Cambodia's de-mining funds decline

Cambodia's de-mining funds decline

120622_04

The explosion that resulted after British Ambassador Mark Gooding detonated a heap of landmines in Battambang earlier this month. INSET: A few of the landmines that were detonated. Photograph: MAG

When British Ambassador Mark Gooding detonated a heap of landmines and unexploded ordinance in Battambang province earlier this month he helped refocus waning attention on the families and communities that remain trapped in poverty due to the landmines and other unexploded remnants of war that surround them.

Gooding was careful to note that the detonation was a “step” in the process of ridding Cambodia of landmines, which even the most optimistic experts say will take at least another eight years to complete.

The dramatic decline in causality numbers over the past decade has led some to believe that clearance is nearly complete, but a major reason for the decline is that village residents are better educated about where the landmines are. They are simply avoiding this land, which could be used for farming if cleared. Instead, many remain trapped in dire poverty.

As Gooding noted, clearance “helps communities establish sustainable livelihoods and will contribute to Cambodia’s long-term economic and social development.”

Still, funding for de-mining is declining. The Cambodia’s National Mine Action Strategy for 2010 to 2019 estimates the cost of making the country landmine free by 2020 at US$455 million, but last September Landmine Monitor reported that funding fell 27 per cent from 2009 to 2010. “If this trend continues it will be difficult to see completion with a reduced capacity,” warns Alistair Moir, country director of Mines Advisory Group.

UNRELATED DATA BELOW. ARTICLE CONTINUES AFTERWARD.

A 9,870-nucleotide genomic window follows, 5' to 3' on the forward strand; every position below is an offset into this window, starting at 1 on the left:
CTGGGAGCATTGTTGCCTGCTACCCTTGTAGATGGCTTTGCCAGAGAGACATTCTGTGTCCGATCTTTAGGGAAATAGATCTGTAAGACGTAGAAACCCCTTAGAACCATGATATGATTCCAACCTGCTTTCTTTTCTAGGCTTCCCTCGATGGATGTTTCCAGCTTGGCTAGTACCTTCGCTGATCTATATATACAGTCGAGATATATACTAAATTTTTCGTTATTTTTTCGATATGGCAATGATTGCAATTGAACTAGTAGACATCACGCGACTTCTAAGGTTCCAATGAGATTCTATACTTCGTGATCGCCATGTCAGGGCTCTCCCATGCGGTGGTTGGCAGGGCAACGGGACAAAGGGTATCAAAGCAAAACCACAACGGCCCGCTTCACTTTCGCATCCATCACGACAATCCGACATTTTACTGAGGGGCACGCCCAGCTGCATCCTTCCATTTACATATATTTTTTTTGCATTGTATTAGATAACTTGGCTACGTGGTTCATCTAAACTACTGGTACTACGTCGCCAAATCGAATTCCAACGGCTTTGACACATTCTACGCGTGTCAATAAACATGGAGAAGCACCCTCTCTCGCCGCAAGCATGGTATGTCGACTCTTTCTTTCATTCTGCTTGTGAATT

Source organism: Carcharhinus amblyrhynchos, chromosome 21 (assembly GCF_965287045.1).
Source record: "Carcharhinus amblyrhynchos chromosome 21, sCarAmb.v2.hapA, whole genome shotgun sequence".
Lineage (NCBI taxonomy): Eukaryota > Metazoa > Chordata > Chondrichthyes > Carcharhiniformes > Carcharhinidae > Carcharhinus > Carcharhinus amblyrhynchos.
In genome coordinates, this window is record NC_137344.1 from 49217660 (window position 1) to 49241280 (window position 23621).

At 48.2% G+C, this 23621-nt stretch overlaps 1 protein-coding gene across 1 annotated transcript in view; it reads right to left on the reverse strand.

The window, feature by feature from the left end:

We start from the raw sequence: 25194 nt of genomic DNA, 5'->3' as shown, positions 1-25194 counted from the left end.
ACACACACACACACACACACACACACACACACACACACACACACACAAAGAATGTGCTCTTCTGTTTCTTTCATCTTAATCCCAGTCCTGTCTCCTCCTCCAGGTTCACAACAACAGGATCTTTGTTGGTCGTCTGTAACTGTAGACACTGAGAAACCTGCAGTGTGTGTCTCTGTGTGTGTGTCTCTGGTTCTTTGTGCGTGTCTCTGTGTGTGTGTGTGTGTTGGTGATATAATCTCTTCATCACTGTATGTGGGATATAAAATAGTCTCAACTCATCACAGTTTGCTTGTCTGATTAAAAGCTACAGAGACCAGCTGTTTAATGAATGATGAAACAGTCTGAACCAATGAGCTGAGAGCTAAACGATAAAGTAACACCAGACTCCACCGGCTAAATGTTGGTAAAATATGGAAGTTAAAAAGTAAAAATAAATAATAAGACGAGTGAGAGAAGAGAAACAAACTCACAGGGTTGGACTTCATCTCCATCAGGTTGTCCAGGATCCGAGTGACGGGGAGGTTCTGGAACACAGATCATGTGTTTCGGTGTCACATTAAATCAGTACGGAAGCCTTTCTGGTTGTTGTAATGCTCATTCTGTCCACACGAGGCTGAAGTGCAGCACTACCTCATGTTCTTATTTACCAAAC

Moir is calling on reporters to look more deeply into the issue. “Although casualty stories are of course a tragedy to those involved and so rightly reported, more thoughtful articles are of great use in order to better understand the less visible, more chronic implications of contamination, such as the stifling of crop production, infrastructure projects or house building,” he said.

Pointing to the example of Chisang village in Battambang province, Moir noted that it had “blossomed” following the clearance of 14 minefields around it. After clearance World Vision “then used their wider development expertise to build roads, a school and water pumps. Farmers now had larger areas for crop production so enjoyed a surplus they could sell”.

Still, funding cuts have led to MAG shutting down its clearance operations in Eastern Cambodia, where as many as 26 million cluster munitions were dropped between 1965 and 1973 during the so-called secret bombing of Cambodia.

It’s time for those who dropped the bombs, as well as the many foreign governments who sparked and prolonged Cambodia’s civil conflict, to – at the very least – start paying the bill they owe for the disaster they created. Symbolic gestures are not enough.

To contact the reporter on this story: Vincent MacIsaac at [email protected]

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